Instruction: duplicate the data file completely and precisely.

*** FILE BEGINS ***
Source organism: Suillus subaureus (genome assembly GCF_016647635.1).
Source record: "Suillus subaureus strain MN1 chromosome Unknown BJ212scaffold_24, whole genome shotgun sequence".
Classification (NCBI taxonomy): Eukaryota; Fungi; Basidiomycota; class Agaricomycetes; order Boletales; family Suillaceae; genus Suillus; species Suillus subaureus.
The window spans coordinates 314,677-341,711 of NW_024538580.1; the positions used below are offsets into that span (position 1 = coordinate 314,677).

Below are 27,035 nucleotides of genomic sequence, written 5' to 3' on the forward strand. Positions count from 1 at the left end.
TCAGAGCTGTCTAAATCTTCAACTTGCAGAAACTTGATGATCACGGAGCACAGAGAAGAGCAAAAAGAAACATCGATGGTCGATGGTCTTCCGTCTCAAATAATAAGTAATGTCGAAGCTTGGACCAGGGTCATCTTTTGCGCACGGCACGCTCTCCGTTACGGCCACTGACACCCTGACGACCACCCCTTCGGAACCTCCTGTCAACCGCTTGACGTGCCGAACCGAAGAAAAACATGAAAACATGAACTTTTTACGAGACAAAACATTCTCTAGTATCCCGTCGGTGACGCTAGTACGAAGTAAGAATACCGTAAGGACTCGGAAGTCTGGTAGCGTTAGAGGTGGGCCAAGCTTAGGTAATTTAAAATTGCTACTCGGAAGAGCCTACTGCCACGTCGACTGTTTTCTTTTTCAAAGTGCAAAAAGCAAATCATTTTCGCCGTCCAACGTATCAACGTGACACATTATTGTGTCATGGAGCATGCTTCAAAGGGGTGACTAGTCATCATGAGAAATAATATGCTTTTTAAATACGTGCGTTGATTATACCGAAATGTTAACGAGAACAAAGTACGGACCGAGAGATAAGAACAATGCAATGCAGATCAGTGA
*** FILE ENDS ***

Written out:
Source organism: Suillus subaureus (genome assembly GCF_016647635.1).
Source record: "Suillus subaureus strain MN1 chromosome Unknown BJ212scaffold_24, whole genome shotgun sequence".
Classification (NCBI taxonomy): Eukaryota; Fungi; Basidiomycota; class Agaricomycetes; order Boletales; family Suillaceae; genus Suillus; species Suillus subaureus.
The window spans coordinates 314,677-341,711 of NW_024538580.1; the positions used below are offsets into that span (position 1 = coordinate 314,677).

Below are 27,035 nucleotides of genomic sequence, written 5' to 3' on the forward strand. Positions count from 1 at the left end.
TCAGAGCTGTCTAAATCTTCAACTTGCAGAAACTTGATGATCACGGAGCACAGAGAAGAGCAAAAAGAAACATCGATGGTCGATGGTCTTCCGTCTCAAATAATAAGTAATGTCGAAGCTTGGACCAGGGTCATCTTTTGCGCACGGCACGCTCTCCGTTACGGCCACTGACACCCTGACGACCACCCCTTCGGAACCTCCTGTCAACCGCTTGACGTGCCGAACCGAAGAAAAACATGAAAACATGAACTTTTTACGAGACAAAACATTCTCTAGTATCCCGTCGGTGACGCTAGTACGAAGTAAGAATACCGTAAGGACTCGGAAGTCTGGTAGCGTTAGAGGTGGGCCAAGCTTAGGTAATTTAAAATTGCTACTCGGAAGAGCCTACTGCCACGTCGACTGTTTTCTTTTTCAAAGTGCAAAAAGCAAATCATTTTCGCCGTCCAACGTATCAACGTGACACATTATTGTGTCATGGAGCATGCTTCAAAGGGGTGACTAGTCATCATGAGAAATAATATGCTTTTTAAATACGTGCGTTGATTATACCGAAATGTTAACGAGAACAAAGTACGGACCGAGAGATAAGAACAATGCAATGCAGATCAGTGA